News organizations need to realize that reporters are not superheroes. If you want more content, hire more people.
Vince should know. His newsroom has spent the past several months covering the Flint water crisis nonstop, to a great deal of critical acclaim. But Vince says his staff is working at an “unsustainable pace.”
“The audience is appreciative and congratulatory,” he wrote in his post, “but we’ve set a standard we can’t frequently meet.”
That’s despite the fact that his staff has more than doubled over the past five years and the station has significantly expanded news resources, as this post from the Columbia Journalism Review details.
“Good people don’t work for free, nor can they work 60 hour weeks forever,” Vince wrote.
But then he put his finger on the crux of the conundrum.
“I also don’t want to work in a newsroom where the culture is ‘Meh, let’s not rise to the challenge, we’re understaffed.’ So I don’t really have an answer for this.”
“What are our priorities?”
Vince’s comments suggest that my “more content requires more people” admonition may need a disclaimer:
No matter how many people you hire, there will always be more news than you can cover, more investigations than you can undertake, more compelling personal stories than you can ever possibly tell.
So what’s a newsroom to do?
Michigan Radio’s Assistant News Director Sarah Hulett offered this astute response:
“I think we need to define, for our shop, what ‘rising to the challenge’ means.”
“We’re not just burning out our staff,” she wrote, “we’re harming our ability to do what we all really want to do: dig deeper and break news on a story we have owned.”
“I think a discussion about strategy is in order,” she suggested. “What are our priorities?”
The hard part is deciding what not to do.
Sarah’s question is key, and not just for her shop. The strategy discussion is crucial – newsrooms should have it sooner rather than later.
But here’s a heads up from someone who’s facilitated a number of those discussions:
Deciding what you want to do is pretty easy. The hard part is deciding – and accepting – what not to do.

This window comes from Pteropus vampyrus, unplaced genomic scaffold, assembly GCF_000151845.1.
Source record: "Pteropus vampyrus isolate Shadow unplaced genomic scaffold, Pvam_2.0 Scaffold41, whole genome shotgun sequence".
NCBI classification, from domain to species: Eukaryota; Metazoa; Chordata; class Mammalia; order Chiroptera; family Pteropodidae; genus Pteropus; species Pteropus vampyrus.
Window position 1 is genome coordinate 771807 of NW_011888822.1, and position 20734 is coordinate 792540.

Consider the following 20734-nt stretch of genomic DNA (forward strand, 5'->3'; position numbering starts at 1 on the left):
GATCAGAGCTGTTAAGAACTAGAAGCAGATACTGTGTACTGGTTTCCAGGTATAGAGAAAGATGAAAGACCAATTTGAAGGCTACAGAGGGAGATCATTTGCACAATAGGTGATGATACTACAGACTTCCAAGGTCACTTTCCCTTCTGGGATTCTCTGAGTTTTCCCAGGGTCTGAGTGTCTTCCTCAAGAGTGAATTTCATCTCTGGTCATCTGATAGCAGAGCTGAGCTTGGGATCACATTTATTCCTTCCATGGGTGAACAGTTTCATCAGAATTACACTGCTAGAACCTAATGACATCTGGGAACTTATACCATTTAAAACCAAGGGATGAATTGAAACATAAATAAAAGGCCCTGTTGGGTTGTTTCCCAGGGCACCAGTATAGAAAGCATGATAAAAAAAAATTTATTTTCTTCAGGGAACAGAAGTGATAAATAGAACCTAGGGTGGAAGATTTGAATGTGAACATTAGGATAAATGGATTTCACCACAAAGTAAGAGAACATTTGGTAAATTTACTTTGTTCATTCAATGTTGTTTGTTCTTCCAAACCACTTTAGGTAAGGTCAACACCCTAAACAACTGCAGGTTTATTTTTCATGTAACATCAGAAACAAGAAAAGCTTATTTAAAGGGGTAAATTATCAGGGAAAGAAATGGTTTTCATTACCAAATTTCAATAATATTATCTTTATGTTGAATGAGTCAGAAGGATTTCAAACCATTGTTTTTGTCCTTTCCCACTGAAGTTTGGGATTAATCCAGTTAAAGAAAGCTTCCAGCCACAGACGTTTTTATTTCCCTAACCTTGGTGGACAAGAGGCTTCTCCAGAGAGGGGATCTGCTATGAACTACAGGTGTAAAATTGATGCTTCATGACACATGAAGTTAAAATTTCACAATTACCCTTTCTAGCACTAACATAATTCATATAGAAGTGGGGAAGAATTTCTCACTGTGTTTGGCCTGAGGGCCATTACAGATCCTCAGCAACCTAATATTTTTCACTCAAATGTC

- You want to do more in-depth journalism? That means you can’t go after as many daily stories.
- You want to be the go-to source for daily and breaking news? That means you can’t do as many in-depth features or long-term investigations.
- You want to do more health coverage? That means you can’t do as many arts stories.
- You want to do more complex web build-outs of your stories? That means you can’t do as many stories, period.
- You want to lose ten pounds? That means you can’t eat a pint of Ben & Jerry’s in one sitting. (It’s kind of the same thing!)
These are tough choices.
It’s hard enough to get people to talk about them in a strategy discussion; it’s even harder for a news leader to make the decision, in the moment, to say “no” to a story.
What does success look like to you?
In a comment on the Superhero post, Oregon Public Broadcasting’s Chief Content Officer Morgan Holm said his staff worried that a recent reboot of his station’s digital strategy would mean a demand for more content without more people.
“I quickly realized that what we needed to focus on was not producing more stories, but being more innovative in how we share and engage with the stories we are already doing,” he wrote.
“Simply running up the numbers of spots and quick turnaround features you produce should not be the measure of a successful newsroom.”
The point is not whether you agree with his station’s decision. The point is that his station made a decision.
In a world of limited resources, you have to figure out what’s important to you and your organization. Otherwise, the only way to succeed is to do everything, which is, of course, impossible.
You have to decide what success means to you … or you’ll always feel like you’re living in the land of “Meh.”